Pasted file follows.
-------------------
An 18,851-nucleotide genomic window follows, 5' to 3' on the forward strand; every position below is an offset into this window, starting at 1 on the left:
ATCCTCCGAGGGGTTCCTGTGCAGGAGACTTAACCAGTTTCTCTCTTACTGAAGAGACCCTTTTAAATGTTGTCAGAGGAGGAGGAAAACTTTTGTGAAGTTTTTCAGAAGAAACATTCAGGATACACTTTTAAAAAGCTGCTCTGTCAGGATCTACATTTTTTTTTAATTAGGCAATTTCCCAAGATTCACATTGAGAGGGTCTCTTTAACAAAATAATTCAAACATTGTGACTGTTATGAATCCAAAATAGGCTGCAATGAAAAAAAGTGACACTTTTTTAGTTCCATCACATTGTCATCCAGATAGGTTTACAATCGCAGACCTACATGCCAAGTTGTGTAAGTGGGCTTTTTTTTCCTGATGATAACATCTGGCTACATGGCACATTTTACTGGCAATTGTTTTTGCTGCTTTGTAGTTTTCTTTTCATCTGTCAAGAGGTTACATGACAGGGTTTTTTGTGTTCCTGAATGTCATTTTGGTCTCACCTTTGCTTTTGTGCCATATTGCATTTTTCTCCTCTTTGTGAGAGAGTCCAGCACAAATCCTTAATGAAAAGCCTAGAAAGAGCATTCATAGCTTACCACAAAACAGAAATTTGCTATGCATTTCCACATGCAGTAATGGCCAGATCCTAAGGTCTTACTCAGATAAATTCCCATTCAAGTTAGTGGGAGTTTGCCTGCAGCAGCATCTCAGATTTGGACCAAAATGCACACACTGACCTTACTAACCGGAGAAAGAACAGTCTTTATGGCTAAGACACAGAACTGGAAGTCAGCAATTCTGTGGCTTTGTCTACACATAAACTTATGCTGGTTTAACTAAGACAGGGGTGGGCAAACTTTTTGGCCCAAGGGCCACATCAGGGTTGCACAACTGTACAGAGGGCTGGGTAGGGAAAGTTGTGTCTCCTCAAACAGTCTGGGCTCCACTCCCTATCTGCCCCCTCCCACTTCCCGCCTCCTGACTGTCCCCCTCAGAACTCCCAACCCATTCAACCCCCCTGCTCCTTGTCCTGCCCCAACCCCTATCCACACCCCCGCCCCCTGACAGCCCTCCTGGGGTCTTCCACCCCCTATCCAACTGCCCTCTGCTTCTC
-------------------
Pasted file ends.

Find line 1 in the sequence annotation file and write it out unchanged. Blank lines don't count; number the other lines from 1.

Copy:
An 18,851-nucleotide genomic window follows, 5' to 3' on the forward strand; every position below is an offset into this window, starting at 1 on the left: